The worst?

I am unable to switch off. I’m distant when I’m working through a plot, I’ll be so utterly focused on the story I’m writing that the other facets of my life will take a back seat. I’ve never thought of myself as a selfish person but I become increasingly single-minded as I write.

What are the last five books you’ve read?

The Perfect Victim – Corrie Jackson

The Confession – Jo Spain
My Little Eye – Steph Broadribb
Dark Pines – Will Dean
The Tall Man – Phoebe Locke

All of them are absolute stunners, I urge you to grab them when they’re out.

Who do you read and enjoy?

G.J. Minett is a friend and also a master of the plot twist. He has a new one coming out soon, Anything For Her, and I just know it’s going to be special. Jo Spain. Dennis Lehane. John Hart. Cormac McCarthy. Sunjeev Sahota, I still think about The Year of the Runaways. I have to break from crime now and again.        

Is there any one book you wish you had written?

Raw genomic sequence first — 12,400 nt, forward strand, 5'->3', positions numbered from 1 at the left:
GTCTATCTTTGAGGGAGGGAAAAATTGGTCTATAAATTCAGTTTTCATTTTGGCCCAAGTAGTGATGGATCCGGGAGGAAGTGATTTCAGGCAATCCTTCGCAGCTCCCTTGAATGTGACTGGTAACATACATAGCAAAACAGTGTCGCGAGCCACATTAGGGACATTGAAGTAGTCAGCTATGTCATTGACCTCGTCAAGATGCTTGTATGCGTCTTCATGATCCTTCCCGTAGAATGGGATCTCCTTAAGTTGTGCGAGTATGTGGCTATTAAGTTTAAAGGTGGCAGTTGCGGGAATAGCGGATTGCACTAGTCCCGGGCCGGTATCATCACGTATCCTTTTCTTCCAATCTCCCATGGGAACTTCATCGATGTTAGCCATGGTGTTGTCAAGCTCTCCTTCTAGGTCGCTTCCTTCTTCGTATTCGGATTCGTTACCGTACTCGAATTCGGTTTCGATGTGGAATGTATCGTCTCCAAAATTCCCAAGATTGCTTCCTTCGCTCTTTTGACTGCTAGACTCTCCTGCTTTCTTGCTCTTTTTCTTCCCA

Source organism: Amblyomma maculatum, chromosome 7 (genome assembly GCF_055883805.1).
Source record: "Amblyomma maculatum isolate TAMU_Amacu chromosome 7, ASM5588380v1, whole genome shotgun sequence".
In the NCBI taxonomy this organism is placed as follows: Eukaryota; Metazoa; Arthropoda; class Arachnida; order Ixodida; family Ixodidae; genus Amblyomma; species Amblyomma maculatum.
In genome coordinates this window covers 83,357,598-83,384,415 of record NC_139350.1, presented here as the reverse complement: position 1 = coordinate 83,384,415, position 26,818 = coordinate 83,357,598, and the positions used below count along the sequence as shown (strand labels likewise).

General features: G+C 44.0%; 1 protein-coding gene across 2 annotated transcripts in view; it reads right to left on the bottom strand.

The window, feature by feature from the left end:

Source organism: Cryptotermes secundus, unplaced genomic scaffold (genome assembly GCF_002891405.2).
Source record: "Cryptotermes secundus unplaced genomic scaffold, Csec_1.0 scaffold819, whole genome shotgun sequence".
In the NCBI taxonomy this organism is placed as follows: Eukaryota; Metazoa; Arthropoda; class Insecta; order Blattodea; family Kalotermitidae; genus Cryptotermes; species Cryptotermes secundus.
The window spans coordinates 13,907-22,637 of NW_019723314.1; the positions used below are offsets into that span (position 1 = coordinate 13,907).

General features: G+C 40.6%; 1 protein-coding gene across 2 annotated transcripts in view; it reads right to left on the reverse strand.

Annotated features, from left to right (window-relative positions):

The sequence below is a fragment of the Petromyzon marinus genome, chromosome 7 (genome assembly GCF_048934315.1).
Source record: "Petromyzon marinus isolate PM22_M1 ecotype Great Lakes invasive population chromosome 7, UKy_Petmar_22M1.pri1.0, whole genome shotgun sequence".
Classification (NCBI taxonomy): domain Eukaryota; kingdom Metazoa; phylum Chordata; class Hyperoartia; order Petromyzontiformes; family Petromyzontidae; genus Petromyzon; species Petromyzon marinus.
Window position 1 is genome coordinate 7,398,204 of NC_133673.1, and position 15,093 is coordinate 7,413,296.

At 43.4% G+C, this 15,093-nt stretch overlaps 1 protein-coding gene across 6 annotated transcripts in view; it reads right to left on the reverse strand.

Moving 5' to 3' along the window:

Harry Potter. I would be a hero to my children.

Favourite activity when not working or writing?

Lovemaking. Often alone.  

What’s the last film you watched that rocked you?

Sing. It was awesome.

TV addict or not? What’s the must watch show in the Whitaker household? 

Total TV addict. I’m finally watching The Wire and it’s perfect.

In a couple of years’ time…

Having still not delivered book 3, I will be avoiding my editor.  
Many thanks to Chris for his time and to Emily at Bonnier Zaffre for setting this up.

Chris is on Twitter@WhittyAuthor


  1. Interesting interview. Thanks, both. And I couldn't agree more. It is hard to write. It's even harder to write well. I wish you much success.

    1. Margot thanks,I'm glad you enjoyed the piece.

  2. Still intrigued about how a Londoner can write small town Alabama. Great interview, as always, Col. Hope you read and review Tall Oaks soon.

    1. That was one of the things I was keen to find out.

  3. Thanks for the interview, Col. Now I’ll have to read his books.

    1. There's only two so far, so not too much catching up.